Protest at Gallaudet: By, and for, the Few
Writing about the Gallaudet protest on Oct. 22, The Post's ombudsman, Deborah Howell, referred to Gallaudet as the center of deaf America. On the contrary, Gallaudet is no more than the center (if that) of a very small and very self-marginalized segment of deaf people in America.
Most deaf Americans do not know American Sign Language (ASL). Most deaf Americans are not part of the so-called Deaf culture based on ASL. Most deaf Americans have little or nothing in common with the protesting students at Gallaudet, aside from lack of hearing, and do not identify with them.
Not only is Gallaudet not the center of deaf America, there is no center of deaf America.
Unlike the cohesiveness of Deaf culture, there is no such connection among the overwhelming majority of deaf people who do not use ASL. Unlike those within Deaf culture who define themselves mainly by their deafness and their language that is distinct from English, those outside the small group tend to identify themselves in other ways.
The students and faculty at Gallaudet aren't the only ones who have a stake in what communication methods are used there. The federal government provides most of the funding for Gallaudet, whose college and pre-college schools are supposed to be models for deaf education in the United States. And more than 90 percent of deaf students in America have hearing parents, most of whom want their children to become as proficient as possible in speech and speech reading, and many of whom want their children to achieve usable hearing with cochlear implants.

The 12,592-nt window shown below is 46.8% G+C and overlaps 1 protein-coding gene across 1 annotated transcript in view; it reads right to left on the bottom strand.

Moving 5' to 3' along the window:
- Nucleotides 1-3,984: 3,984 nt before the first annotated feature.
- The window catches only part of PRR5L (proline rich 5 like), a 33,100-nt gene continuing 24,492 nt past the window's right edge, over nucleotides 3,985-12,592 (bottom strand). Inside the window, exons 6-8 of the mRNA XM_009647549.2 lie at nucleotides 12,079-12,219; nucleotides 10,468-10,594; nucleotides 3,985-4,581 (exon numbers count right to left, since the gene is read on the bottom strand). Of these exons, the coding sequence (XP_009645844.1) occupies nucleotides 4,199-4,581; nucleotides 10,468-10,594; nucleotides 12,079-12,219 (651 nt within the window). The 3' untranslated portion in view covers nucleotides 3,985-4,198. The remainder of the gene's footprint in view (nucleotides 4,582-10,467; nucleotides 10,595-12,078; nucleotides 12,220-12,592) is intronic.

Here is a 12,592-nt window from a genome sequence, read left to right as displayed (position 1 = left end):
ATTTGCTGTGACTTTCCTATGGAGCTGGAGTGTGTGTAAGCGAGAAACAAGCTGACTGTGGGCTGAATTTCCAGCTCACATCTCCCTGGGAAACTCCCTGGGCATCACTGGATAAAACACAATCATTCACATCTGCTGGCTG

The protesting students at Gallaudet want to perpetuate the clannishness and resistance to change that have characterized Deaf culture. They denigrate those deaf people who prefer to communicate by speaking and reading lips in order to better interact and integrate with hearing people, and who get cochlear implants to mitigate the impact of their deafness.
All I know about Jane Fernandes is what I've been reading in the papers, so I have no opinion about whether she is the best available person to be Gallaudet's president. But I do applaud her stated intention to make Gallaudet more inclusive by making it more open to all sorts of deaf people.
The protesters hoisted the banner of diversity in complaining that the Gallaudet board, in choosing a president, passed over an African American candidate with a PhD. But they trample on the same banner of diversity when they demand that all faculty and students use ASL.
How do former students who have gone out into the real world evaluate various aspects of their undergraduate education at Gallaudet? In a survey of Gallaudet alumni several years ago, the most satisfaction was with campus social life -- which was rated superior or good by 88 percent of the respondents.
The least satisfaction was with preparation for a career -- which was rated superior or good by only 40 percent.
Some faculty members and students at Gallaudet have a real-world perspective; they understand the critical importance of preparing students to make it outside the confines of the artificial world on the campus.
But the militants who want the campus to be a haven for the culturally Deaf are giving it an increasingly pervasive image as a place where hearing, speech and speech reading -- or even the mention of them -- are politically incorrect.
They claim that their deafness is not something that needs to be fixed. That's their prerogative. But their in-your-face attitudes toward the hearing world and toward deaf people such as me who do not buy into Deaf culture definitely need fixing.
Lew Golan, a former advertising executive and newspaper editor, is the author of "Reading Between the Lips: A Totally Deaf Man Makes It in the Mainstream."